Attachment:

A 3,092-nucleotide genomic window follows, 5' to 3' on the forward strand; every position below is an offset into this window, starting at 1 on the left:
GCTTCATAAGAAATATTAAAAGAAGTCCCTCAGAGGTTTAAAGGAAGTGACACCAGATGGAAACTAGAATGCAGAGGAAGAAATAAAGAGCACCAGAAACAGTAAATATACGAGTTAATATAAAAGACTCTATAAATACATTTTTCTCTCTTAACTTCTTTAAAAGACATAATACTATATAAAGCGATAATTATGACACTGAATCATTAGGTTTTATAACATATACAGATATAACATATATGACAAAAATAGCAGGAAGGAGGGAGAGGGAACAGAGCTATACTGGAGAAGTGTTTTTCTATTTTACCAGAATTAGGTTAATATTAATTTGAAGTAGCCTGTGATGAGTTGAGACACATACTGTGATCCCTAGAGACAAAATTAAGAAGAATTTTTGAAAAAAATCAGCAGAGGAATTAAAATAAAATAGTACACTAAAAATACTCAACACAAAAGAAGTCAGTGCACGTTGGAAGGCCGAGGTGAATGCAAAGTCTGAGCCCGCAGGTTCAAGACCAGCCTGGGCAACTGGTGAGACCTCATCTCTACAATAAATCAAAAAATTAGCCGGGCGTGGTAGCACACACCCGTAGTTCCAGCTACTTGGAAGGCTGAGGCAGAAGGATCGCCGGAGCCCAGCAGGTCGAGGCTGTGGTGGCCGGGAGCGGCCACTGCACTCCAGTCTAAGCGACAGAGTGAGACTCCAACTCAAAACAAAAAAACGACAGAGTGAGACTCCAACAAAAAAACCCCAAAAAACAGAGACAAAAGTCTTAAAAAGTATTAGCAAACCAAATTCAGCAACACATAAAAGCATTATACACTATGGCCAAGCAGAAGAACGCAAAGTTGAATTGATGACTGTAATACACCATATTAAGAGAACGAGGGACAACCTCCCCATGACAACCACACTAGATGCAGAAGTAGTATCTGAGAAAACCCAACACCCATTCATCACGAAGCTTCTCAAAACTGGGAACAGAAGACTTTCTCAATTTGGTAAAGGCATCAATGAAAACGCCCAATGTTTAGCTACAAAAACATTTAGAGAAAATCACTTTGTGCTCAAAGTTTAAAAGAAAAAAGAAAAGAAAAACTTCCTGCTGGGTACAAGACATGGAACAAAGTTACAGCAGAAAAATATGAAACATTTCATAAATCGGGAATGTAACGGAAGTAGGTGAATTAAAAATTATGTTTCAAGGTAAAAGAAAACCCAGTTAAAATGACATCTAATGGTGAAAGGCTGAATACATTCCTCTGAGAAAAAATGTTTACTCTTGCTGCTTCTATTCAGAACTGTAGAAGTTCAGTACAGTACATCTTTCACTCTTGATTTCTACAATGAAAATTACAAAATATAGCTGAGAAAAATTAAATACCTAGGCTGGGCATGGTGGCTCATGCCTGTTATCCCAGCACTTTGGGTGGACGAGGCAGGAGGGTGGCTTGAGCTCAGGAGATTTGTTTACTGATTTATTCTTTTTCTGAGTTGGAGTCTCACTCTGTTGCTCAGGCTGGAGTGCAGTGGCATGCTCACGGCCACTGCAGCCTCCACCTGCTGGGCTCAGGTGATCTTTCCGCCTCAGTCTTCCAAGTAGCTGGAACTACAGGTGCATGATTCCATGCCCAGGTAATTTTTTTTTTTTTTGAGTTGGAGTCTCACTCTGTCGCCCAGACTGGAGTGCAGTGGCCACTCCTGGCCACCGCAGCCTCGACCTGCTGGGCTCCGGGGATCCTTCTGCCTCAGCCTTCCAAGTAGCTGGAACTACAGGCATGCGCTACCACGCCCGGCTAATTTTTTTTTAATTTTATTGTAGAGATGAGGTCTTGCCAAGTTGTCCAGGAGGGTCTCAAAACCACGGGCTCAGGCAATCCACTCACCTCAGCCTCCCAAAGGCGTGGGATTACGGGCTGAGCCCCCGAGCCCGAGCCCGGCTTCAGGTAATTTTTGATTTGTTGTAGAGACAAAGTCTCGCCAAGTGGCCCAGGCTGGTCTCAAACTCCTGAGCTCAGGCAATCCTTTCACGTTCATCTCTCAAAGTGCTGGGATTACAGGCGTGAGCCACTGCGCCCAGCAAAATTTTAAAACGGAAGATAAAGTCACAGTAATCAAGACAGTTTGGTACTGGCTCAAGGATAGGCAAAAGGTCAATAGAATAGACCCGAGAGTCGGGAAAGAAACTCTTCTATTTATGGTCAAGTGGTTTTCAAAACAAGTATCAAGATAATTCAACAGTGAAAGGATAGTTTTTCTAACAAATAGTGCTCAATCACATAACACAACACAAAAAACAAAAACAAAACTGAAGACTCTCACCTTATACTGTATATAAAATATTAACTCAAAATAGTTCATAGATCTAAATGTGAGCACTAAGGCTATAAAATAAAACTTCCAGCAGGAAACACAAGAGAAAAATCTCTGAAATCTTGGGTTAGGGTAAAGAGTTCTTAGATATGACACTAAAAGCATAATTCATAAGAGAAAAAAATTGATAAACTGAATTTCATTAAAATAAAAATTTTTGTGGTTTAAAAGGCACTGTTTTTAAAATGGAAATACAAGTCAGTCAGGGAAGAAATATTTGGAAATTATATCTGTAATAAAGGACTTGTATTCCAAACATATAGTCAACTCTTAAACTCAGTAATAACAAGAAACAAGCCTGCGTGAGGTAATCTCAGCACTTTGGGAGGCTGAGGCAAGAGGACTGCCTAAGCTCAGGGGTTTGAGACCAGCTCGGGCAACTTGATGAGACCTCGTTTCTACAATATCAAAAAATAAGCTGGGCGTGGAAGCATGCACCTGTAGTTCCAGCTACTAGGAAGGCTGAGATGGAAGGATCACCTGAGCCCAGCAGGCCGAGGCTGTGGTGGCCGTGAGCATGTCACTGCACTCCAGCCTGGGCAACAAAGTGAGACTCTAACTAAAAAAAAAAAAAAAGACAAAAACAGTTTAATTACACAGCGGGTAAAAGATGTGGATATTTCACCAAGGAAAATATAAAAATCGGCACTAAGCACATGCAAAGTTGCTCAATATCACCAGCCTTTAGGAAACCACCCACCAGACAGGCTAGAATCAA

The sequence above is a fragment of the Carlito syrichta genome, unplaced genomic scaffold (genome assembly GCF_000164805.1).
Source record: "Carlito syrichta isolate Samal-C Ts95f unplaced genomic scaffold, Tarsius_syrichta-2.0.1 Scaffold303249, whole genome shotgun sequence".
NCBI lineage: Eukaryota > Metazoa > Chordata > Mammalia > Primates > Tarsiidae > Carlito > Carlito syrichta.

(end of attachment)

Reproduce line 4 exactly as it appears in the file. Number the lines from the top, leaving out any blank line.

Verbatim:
Source record: "Carlito syrichta isolate Samal-C Ts95f unplaced genomic scaffold, Tarsius_syrichta-2.0.1 Scaffold303249, whole genome shotgun sequence".